“In Auckland, challenging society and the community attitudes and beliefs in regards to Pacific people is what I remember about my time with the PPP. ... We were being radicalised from all quarters and extremities. But part of our radicalisation came about as Pacific youth and leaders, trying to make sense of Pacific Island cultural issues and practices in the new Pacific urban environment. This was a monumental task. ...
“Like the children of other immigrant communitities settling and adjusting to their new world, we were always walking a fine line between supporting our Pacific parents, Pacific languages and cultural practices, and challenging our communities through our own experiences; seeing and bringing new ways of thinking and doing things to our communities. I remember when we were challenged by the Pacific churches about poverty; we were labelled as Fia Palagi [wannabe Palagi] communists.”
“The issues we were dealing with were so varied, complex and exciting. Yet with the personnel we had (many of us were just secondary school students), what we achieved was quite remarkable.”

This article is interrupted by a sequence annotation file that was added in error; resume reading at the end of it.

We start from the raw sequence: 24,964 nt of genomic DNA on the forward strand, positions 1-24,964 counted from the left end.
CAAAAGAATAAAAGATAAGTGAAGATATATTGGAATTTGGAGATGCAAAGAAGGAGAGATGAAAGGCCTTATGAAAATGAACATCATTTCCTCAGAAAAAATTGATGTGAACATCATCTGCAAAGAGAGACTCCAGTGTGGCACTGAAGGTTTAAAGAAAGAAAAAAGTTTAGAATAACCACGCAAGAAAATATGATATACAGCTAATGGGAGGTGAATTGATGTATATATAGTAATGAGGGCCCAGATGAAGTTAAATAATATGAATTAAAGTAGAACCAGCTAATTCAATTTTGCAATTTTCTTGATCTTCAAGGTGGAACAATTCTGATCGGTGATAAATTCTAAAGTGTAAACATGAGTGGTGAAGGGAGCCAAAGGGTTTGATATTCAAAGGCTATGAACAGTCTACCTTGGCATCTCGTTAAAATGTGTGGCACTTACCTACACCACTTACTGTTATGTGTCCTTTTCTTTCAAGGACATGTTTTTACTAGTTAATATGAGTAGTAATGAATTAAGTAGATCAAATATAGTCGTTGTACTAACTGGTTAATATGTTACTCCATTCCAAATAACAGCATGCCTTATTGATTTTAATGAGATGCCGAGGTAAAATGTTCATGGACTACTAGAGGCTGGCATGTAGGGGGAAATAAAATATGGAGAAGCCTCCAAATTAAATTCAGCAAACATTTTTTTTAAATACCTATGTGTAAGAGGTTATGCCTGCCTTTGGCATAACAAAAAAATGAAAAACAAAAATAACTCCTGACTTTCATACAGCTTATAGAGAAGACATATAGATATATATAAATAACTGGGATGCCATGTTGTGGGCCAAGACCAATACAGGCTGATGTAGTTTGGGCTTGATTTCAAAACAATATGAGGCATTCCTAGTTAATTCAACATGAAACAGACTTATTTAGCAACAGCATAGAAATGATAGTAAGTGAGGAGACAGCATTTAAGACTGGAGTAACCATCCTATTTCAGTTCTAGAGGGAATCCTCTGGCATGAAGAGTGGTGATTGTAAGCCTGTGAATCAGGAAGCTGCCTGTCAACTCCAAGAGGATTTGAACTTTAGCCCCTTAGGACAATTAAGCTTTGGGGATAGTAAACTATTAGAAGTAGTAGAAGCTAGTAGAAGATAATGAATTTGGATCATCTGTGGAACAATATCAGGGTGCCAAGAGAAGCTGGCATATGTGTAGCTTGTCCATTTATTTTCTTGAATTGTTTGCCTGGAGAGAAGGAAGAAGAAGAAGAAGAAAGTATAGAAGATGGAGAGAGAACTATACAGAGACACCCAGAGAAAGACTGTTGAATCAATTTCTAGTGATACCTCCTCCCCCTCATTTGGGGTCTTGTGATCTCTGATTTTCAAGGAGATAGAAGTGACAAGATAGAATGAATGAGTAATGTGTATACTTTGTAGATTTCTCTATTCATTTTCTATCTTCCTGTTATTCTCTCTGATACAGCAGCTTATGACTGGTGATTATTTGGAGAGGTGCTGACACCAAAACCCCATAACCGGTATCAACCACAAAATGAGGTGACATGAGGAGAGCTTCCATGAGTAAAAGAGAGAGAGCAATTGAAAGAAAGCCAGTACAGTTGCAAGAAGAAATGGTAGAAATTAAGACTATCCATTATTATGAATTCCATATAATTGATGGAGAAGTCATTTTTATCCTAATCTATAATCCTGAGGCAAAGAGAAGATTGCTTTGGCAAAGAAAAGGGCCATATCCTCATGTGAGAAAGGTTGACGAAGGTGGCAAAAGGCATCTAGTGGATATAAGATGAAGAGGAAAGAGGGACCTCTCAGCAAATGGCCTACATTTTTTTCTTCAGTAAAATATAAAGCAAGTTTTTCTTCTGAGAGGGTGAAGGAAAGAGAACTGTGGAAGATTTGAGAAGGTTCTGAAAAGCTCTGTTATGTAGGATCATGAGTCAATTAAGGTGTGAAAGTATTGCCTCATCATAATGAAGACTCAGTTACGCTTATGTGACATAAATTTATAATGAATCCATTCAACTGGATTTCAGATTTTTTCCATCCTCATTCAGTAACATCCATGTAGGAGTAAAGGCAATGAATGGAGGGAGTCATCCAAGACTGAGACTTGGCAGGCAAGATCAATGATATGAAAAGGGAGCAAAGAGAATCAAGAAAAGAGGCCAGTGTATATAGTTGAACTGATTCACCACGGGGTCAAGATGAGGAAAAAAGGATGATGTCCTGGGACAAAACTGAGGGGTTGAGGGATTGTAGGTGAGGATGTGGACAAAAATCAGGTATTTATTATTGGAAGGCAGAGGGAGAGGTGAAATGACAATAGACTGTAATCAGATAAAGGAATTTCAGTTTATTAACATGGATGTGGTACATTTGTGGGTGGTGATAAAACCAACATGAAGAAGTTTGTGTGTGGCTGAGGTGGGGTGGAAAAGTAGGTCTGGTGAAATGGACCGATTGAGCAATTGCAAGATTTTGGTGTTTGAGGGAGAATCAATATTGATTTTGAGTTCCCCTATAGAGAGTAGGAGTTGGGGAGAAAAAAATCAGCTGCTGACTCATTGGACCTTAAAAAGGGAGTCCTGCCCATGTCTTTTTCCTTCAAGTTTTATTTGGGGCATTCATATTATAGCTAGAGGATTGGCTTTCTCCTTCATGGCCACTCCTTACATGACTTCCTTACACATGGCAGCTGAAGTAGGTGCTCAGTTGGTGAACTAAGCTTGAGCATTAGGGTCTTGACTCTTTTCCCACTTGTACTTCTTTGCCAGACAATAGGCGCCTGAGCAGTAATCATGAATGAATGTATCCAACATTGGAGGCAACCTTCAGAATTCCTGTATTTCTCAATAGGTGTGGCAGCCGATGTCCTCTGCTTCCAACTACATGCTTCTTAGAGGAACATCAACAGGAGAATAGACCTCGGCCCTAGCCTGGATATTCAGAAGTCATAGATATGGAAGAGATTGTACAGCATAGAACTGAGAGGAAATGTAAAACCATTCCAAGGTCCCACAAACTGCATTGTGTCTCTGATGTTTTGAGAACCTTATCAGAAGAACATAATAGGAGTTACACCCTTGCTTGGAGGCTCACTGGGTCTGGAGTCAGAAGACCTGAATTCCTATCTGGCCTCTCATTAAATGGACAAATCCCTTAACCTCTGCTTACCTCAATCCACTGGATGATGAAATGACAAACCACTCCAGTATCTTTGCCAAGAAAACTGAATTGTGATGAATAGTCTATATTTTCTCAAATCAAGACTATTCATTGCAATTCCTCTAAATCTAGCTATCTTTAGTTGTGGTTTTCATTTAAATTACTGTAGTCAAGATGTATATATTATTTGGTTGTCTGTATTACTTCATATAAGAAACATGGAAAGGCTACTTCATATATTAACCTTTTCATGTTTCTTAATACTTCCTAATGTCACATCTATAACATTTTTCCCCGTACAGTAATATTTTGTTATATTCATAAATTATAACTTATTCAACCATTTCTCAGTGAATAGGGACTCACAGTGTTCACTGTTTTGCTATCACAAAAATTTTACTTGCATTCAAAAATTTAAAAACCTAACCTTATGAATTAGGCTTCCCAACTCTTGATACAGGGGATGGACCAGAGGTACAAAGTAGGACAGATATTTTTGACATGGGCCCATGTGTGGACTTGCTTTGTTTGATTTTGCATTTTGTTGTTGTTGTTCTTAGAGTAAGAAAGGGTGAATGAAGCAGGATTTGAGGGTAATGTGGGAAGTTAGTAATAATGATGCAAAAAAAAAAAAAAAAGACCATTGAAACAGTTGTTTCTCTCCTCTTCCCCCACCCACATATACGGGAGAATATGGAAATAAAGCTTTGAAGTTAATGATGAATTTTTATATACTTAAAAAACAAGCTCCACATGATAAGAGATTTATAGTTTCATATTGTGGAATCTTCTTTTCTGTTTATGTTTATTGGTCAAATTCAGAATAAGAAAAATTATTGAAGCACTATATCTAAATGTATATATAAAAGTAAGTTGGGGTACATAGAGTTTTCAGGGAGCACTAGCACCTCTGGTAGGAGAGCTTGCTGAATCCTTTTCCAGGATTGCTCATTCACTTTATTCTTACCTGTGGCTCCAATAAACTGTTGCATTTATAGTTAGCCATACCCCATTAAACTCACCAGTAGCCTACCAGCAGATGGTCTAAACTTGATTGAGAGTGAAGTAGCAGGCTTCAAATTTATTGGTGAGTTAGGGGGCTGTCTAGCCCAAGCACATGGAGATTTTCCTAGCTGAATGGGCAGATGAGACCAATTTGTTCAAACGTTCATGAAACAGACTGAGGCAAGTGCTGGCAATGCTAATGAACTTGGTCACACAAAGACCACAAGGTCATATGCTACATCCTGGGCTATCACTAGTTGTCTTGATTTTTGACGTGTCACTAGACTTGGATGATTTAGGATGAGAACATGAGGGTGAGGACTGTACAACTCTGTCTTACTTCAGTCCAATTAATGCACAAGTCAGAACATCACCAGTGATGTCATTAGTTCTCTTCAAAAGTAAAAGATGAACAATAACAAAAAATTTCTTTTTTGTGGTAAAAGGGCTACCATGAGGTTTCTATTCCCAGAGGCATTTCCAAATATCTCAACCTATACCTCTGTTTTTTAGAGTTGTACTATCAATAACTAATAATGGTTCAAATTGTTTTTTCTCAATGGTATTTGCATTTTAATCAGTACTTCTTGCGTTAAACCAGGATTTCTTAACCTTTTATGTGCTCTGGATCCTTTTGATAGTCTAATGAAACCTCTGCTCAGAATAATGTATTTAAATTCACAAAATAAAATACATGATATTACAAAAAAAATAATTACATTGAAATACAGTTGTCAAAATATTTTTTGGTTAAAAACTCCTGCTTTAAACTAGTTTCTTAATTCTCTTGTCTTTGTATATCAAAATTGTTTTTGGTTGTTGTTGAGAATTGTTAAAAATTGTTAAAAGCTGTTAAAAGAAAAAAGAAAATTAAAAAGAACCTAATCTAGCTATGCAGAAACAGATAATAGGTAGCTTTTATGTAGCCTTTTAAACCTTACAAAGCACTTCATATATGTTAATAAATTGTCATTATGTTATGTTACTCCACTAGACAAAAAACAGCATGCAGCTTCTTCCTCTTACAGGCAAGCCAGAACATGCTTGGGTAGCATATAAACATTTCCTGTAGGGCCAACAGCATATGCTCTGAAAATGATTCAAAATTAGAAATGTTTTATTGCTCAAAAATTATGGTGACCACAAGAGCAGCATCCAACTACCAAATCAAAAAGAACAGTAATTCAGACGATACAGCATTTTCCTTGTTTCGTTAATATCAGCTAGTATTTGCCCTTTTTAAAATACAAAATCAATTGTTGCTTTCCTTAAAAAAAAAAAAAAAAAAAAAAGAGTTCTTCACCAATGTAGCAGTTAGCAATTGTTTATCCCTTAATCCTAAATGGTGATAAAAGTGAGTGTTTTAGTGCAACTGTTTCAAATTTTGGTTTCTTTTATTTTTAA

“The members of the Panthers have gone on to good things: teachers, lecturers, ministers. I am a musician. ... We haven’t all been killed off as revolutionaries. Our main aim was then and is still now equality and a more peaceable Aotearoa. So until that happens we will always be going.
“When Bastion Point happened we were ready to take on the Army. There was a military wing of the Panthers. We were ready then ... If we had gone the way of the hotheads we could have been different. A big plus for passive resistance. I felt that they [the Police] were just doing a job. They weren’t all ‘pigs’. It was the government. So we thought we’d target the government — the heads. Not the soldiers. Bill Birch, minister of immigration.
“For myself, they [the Europeans] were my heroes. Because they didn’t have to do it. They had a conscience — Tom Newnham, David Lange, Oliver Sutherland, ACORD (Auckland Committee on Racism and Discrimination). They copped flack: ‘nigger lovers’.”
Thank you for reading E-Tangata. If you like our focus on Māori and Pasifika stories, interviews, and commentary, we need your help. Our content takes skill, long hours and hard work. But we're a small team and non-profit, so we need the support of our readers to keep going. If you support our kaupapa and want to see us continue, please consider contributing $5 or $10 a month.